EDITOR’S NOTE: Chris Johnson has been a longtime friend of RichmondOutside.com. We’ve featured his photos here since we revamped and re-launched back in the fall. A local physician and Collegiate School grad, he spends a lot of time outdoors photographing Richmond’s natural beauty. The other day he went back to the Pipeline to check out the heron activity and came back with this report. This is the second in an occasional series from Johnson.
I went back down to the Pipeline a few days ago not knowing what to expect. The weather was warm and sunny, and I was hopeful to have some good light to capture more heron photos.
As expected, the river was even higher than the week before, and the water was moving pretty fast. I didn’t know what this would mean for the herons in terms of fishing. The overall activity level was still high — very similar to last week — with lots of herons flying to and from the nests and down to the water.
There’s a little spot on the north bank of the Pipeline where I’ve had good luck watching and photographing the herons catch fish. When I initially showed up, there weren’t any herons in this particular area, but within 5 or 10 minutes three of them staked out their territory.
I guess I’ve never paid much attention to the river in great detail this time of year, but the number of fish I could see with my naked eye (as well as through a telephoto lens) was unreal. It was hard to tell exactly what kind of fish I was seeing, but they all seemed to have the shape of shad. I must have watched two dozen go right by a heron sitting on a rock on the bank of the river. At times he seemed oblivious to the fish, and at other times he seemed to be eyeing in on them and acted like he was going to make some moves to catch a few.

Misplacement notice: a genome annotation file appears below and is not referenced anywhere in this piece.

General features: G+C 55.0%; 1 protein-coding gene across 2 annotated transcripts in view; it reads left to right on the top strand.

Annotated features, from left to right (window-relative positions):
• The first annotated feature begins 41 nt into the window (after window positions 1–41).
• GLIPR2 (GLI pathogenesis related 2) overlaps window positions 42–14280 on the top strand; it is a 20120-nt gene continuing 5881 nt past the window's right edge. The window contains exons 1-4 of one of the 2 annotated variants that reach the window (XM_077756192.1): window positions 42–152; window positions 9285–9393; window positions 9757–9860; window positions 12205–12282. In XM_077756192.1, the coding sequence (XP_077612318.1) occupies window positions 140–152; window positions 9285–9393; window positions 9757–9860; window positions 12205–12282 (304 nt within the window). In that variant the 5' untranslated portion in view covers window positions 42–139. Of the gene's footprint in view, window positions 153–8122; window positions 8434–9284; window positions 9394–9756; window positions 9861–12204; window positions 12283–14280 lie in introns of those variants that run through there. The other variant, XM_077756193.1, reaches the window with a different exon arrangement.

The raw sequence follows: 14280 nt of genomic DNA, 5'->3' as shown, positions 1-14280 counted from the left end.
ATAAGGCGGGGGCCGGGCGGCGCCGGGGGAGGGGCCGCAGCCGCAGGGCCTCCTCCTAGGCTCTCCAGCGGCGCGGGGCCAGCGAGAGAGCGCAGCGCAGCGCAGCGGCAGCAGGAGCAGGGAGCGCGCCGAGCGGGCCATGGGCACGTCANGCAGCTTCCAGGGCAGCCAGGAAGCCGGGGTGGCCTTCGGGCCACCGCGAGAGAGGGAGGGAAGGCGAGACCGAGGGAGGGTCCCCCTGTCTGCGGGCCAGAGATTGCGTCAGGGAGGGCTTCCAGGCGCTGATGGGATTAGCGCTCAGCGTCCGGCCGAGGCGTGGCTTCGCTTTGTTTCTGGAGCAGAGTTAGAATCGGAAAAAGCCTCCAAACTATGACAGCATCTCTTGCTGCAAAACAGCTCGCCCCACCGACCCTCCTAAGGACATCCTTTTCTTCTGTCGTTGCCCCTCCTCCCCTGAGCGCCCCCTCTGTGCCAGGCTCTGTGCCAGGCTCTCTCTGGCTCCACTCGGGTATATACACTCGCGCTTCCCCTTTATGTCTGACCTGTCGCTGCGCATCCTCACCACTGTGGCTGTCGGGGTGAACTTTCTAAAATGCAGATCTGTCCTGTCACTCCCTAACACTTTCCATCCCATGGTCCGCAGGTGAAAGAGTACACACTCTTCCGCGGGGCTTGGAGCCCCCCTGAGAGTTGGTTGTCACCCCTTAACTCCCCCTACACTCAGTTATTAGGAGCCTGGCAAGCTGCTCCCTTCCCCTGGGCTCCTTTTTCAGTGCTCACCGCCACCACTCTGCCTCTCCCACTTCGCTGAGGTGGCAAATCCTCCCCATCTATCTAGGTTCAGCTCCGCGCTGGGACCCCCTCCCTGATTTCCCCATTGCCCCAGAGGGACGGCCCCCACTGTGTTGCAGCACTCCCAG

Despite sitting and watching the same heron for close to an hour, he never really made a move and ended up flying off. At one point I literally saw fish bump into his legs once he moved down into the water. I couldn’t believe he didn’t go after them! Either the herons are really picky when it comes to eating, really blind, or eat so well that they don’t need to catch fish every opportunity they can.
One of the herons a little farther back did end up catching a shad, which he gulped down whole in about 15 seconds. Unfortunately he was behind some reeds, so I wasn’t able to get any great shots of him.
One interesting behavior I’ve noticed the past two times I’ve been on the Pipeline is similar to a story I read online by Phil Riggan: I’ve seen heron catch a fish, drop it back into the water, poke at it with their beaks, put it back in their mouths, drop it back, poke more and continue this cycle for several minutes. Each time I’ve seen it, the heron never actually eats the fish. I don’t know enough about their eating behavior to know how this is beneficial and not just totally mean-spirited.
As before, I saw lots of foot traffic, which is great for a weekday downtown. I ran into three other photographers, three joggers, two fishermen and probably half-dozen folks taking a stroll on their lunch break.